Using cluster analysis to characterize meaningful learning in a first-year university chemistry laboratory course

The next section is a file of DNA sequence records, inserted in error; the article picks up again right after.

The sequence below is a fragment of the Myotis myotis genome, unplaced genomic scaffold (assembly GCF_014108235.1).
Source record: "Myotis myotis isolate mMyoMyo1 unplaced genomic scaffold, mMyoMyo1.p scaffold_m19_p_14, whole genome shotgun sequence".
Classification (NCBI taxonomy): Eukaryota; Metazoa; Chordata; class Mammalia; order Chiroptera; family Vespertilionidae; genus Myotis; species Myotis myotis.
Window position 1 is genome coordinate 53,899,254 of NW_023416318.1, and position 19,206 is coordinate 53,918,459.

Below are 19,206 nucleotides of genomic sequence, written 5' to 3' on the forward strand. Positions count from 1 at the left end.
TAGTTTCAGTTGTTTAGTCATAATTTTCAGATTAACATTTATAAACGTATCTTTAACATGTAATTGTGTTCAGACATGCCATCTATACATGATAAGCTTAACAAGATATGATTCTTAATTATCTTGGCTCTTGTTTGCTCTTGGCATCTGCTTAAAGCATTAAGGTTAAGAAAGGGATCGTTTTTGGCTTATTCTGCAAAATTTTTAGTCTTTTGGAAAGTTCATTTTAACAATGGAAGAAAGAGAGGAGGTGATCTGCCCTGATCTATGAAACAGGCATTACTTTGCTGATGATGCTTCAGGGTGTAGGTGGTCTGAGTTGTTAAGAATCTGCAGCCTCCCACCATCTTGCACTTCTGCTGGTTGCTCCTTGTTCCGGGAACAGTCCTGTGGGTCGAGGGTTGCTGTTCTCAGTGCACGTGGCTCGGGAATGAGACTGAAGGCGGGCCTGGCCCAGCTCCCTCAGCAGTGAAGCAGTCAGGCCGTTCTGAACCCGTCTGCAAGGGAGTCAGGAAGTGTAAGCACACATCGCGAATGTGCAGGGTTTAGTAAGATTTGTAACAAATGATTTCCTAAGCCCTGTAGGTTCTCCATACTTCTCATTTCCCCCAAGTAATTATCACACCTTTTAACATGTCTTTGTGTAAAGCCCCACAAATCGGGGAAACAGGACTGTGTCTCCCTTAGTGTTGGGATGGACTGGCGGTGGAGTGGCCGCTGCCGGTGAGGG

The Meaningful Learning in the Laboratory Instrument (MLLI) was designed to measure students' cognitive and affective learning in the university chemistry laboratory. The MLLI was administered at the beginning and the end of the first semester to first-year university chemistry students to measure their expectations and experiences for learning in their laboratory course. To better understand what students' expectations for learning were fulfilled, and what expectations went unmet, cluster analysis was used to examine students' expectations and experiences as measured by their average scores on the MLLI at both the beginning and the end of the semester. The cluster solution yielded four clusters. Three of the four clusters consisted of parallel responses, i.e., the first cluster had both low expectations and low experiences, the third cluster had both high expectations and high experiences, and the second cluster was in the middle of the first and third. The fourth cluster had expectations similar to those of the high cluster, but surprisingly had experiences similar to those of the middle and low clusters. Descriptions of each cluster of students, including distinguishing characteristics of their learning in the laboratory, and the implications of this research are discussed.